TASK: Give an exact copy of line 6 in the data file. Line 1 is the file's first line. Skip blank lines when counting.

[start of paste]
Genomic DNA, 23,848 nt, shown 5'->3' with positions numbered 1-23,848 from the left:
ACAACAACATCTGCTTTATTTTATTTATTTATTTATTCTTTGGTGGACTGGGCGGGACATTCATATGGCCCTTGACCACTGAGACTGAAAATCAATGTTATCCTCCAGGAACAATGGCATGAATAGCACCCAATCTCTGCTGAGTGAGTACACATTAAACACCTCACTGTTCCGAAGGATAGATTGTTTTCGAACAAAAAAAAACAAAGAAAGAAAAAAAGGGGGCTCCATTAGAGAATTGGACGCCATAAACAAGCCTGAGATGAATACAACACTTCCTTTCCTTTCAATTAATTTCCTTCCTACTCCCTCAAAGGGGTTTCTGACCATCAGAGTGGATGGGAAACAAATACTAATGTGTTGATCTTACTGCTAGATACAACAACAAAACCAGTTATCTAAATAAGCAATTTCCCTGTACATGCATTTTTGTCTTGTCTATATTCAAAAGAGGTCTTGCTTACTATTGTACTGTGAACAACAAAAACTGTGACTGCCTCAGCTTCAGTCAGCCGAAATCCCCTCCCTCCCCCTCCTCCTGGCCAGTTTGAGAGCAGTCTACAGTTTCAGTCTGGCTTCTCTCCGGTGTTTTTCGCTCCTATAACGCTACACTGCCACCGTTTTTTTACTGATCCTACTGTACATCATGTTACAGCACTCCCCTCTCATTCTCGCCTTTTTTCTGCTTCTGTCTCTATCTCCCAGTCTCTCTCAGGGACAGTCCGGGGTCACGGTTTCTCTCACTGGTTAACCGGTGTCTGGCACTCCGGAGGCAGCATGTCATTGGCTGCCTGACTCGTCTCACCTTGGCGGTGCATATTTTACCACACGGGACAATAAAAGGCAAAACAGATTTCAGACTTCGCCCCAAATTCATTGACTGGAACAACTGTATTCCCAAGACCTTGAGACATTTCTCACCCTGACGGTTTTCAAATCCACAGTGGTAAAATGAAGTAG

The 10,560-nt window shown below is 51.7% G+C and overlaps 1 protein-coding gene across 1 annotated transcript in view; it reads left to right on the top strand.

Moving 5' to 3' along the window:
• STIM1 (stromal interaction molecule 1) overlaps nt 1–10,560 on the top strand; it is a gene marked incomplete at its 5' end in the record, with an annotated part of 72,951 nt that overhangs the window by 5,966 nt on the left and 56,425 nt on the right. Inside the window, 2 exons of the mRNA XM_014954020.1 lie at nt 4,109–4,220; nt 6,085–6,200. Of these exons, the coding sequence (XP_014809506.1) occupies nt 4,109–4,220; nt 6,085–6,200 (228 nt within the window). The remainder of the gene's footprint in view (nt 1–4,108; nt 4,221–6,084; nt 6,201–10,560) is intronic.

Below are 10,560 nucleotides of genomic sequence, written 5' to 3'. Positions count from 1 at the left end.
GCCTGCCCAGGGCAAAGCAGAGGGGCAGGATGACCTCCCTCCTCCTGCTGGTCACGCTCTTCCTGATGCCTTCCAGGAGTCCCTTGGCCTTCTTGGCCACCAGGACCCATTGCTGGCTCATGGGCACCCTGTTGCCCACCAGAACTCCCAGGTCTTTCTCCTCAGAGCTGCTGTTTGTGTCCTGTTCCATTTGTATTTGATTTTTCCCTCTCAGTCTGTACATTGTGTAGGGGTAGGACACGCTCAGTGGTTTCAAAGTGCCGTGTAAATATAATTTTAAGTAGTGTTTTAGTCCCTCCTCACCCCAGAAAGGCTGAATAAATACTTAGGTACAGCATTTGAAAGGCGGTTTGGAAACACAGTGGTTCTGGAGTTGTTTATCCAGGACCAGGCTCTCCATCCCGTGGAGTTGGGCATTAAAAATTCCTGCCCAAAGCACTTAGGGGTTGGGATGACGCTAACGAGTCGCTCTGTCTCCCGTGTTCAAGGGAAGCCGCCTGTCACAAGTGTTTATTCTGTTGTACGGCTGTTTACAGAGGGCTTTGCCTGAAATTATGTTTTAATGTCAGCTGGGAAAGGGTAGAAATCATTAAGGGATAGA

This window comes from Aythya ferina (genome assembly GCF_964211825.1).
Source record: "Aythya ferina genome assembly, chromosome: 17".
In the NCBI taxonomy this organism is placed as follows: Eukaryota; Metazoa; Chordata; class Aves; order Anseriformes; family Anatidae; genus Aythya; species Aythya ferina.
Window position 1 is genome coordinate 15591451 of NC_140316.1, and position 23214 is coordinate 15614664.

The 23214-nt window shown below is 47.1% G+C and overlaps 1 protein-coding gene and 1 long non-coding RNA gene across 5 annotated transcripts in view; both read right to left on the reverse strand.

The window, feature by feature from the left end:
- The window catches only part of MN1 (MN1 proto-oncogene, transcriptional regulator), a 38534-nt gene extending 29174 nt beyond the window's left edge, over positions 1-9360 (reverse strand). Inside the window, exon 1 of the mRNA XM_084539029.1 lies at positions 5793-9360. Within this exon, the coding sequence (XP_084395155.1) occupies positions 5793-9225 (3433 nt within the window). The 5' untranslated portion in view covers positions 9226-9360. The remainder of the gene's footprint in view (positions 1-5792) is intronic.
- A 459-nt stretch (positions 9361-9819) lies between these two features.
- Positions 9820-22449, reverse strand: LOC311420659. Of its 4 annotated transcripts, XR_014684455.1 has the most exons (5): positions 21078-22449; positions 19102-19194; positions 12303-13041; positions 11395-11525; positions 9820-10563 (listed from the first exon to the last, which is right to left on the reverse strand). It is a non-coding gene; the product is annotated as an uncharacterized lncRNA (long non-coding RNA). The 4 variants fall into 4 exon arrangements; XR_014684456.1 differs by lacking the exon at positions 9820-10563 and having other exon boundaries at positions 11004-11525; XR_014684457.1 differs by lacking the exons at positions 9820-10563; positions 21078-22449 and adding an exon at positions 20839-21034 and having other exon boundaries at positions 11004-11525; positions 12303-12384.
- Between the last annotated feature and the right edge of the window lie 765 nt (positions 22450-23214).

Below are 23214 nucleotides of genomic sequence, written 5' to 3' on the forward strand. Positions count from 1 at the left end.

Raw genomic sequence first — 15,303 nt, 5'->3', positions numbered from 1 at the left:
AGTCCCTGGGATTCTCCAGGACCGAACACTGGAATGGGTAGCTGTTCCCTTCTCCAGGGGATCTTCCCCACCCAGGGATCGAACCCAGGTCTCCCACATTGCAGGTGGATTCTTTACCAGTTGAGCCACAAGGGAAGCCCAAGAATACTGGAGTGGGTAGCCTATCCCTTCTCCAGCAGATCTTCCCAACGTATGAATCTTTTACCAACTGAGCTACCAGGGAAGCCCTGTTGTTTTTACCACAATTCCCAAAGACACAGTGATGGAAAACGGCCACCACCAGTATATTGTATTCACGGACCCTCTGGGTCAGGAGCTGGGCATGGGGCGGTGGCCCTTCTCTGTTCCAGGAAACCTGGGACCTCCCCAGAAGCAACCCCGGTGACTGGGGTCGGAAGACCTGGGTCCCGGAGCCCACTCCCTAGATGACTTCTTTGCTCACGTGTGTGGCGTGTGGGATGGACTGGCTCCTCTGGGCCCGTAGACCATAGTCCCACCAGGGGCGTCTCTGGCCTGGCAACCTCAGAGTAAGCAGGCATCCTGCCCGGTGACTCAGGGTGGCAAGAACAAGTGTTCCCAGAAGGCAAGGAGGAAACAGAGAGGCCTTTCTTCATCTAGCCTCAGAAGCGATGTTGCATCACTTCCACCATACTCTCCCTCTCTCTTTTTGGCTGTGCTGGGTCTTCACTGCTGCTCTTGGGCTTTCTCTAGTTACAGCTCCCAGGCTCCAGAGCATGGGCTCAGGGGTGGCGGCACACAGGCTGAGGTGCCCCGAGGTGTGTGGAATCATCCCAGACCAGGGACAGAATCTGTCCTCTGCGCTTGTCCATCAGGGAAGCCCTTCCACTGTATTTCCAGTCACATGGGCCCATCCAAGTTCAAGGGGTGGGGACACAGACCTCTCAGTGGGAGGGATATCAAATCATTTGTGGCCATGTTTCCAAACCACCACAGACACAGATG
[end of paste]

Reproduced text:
Below are 10,560 nucleotides of genomic sequence, written 5' to 3'. Positions count from 1 at the left end.